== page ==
The testing apparatus and objects for DNMS training have been described in detail elsewhere (Málková et al. 2000). Briefly, DNMS training at 3 months of age was conducted in a reduced version of the standard Wisconsin General Testing Apparatus (WGTA) located in a darkened, sound-attenuated room with white noise. The testing tray contained 3 food wells, 10 cm apart, center-to-center, and aligned 6 cm from the front of the testing cage, and stimuli were drawn from a pool of 300 objects. Rewards were 190-mg banana pellets (P. J. Noyes, Lancaster, NH, USA). Training on DNMS at 2 years of age was conducted in the standard WGTA, with a pool of 2000 larger objects, which were all novel for the animals. The testing tray consisted of 3 food wells, 14 cm apart, and center-to-center. Rewards for 2-year-old monkeys were 300-mg banana pellets.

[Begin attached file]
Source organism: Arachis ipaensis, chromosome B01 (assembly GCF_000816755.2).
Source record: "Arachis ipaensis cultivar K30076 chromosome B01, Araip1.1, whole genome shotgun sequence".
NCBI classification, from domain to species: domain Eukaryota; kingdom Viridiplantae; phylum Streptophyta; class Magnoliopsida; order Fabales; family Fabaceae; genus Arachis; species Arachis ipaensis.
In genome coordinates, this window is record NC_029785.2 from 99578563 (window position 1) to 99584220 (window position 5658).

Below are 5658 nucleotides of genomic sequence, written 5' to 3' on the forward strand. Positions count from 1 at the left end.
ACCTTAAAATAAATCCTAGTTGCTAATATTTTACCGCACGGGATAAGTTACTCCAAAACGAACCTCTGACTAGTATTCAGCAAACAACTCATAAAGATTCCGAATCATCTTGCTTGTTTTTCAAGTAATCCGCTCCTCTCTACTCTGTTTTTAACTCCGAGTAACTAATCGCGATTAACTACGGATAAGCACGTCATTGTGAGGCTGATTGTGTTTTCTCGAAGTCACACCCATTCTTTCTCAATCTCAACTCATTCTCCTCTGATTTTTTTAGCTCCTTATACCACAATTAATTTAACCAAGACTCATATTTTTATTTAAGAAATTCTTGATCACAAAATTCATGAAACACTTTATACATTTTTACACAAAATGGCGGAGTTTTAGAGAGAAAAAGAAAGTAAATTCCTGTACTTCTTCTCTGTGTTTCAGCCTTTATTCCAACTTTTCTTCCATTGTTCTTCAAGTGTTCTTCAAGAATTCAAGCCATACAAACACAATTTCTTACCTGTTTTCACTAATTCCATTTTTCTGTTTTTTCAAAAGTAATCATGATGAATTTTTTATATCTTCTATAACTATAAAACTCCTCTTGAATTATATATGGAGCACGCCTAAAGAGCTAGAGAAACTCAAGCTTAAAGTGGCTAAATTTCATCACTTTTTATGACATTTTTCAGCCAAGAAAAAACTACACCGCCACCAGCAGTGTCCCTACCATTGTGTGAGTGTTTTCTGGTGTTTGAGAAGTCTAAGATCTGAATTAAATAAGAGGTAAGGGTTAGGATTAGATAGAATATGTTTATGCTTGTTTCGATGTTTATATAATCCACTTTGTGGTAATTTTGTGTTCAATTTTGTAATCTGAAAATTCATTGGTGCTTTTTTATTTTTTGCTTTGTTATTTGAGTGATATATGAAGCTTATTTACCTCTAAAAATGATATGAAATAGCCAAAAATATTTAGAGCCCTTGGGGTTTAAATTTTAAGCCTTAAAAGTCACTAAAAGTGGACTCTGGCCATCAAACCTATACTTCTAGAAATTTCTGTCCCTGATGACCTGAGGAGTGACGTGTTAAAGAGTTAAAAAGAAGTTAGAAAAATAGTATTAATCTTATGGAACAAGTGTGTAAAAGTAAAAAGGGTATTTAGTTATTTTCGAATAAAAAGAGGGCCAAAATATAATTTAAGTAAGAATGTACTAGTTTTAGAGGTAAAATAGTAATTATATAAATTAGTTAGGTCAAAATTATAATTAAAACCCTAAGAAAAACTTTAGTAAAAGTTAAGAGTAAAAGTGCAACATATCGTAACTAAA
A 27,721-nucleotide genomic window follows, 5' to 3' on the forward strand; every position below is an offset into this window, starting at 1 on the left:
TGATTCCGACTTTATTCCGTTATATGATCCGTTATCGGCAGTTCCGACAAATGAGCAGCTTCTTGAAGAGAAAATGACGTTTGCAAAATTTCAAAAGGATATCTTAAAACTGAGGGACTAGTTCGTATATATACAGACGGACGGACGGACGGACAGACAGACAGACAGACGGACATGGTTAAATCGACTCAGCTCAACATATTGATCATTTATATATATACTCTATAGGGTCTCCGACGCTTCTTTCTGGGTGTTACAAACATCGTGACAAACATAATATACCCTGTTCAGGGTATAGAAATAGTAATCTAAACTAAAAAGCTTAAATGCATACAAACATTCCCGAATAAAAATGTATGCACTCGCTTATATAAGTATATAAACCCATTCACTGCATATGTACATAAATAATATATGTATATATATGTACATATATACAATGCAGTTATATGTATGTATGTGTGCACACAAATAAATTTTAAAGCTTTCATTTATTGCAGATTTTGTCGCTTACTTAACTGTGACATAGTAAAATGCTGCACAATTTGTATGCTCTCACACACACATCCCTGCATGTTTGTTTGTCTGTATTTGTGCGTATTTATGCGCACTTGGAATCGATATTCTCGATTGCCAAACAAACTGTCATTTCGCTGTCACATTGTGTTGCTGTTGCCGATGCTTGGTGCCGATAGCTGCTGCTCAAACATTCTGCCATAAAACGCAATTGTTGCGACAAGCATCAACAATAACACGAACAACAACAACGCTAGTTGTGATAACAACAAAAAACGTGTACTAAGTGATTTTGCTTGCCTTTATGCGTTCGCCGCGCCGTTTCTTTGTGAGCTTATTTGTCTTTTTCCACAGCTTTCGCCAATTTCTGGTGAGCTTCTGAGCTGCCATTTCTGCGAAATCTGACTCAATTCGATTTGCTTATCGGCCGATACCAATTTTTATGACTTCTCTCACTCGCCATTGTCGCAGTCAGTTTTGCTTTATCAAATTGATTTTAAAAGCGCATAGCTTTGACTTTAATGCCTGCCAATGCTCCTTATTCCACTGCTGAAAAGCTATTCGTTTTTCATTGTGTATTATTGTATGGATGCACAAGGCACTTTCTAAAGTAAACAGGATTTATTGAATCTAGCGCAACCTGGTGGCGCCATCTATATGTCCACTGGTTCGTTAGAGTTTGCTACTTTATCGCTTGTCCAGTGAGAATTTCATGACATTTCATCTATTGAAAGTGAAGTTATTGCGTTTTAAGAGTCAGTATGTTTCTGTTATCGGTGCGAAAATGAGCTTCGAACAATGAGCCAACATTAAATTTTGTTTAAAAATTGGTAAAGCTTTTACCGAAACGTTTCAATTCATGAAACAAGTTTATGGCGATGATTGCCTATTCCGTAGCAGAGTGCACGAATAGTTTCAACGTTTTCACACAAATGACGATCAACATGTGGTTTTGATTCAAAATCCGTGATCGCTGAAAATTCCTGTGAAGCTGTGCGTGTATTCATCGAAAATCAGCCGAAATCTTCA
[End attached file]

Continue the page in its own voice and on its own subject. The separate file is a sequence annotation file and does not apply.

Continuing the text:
DNMS Training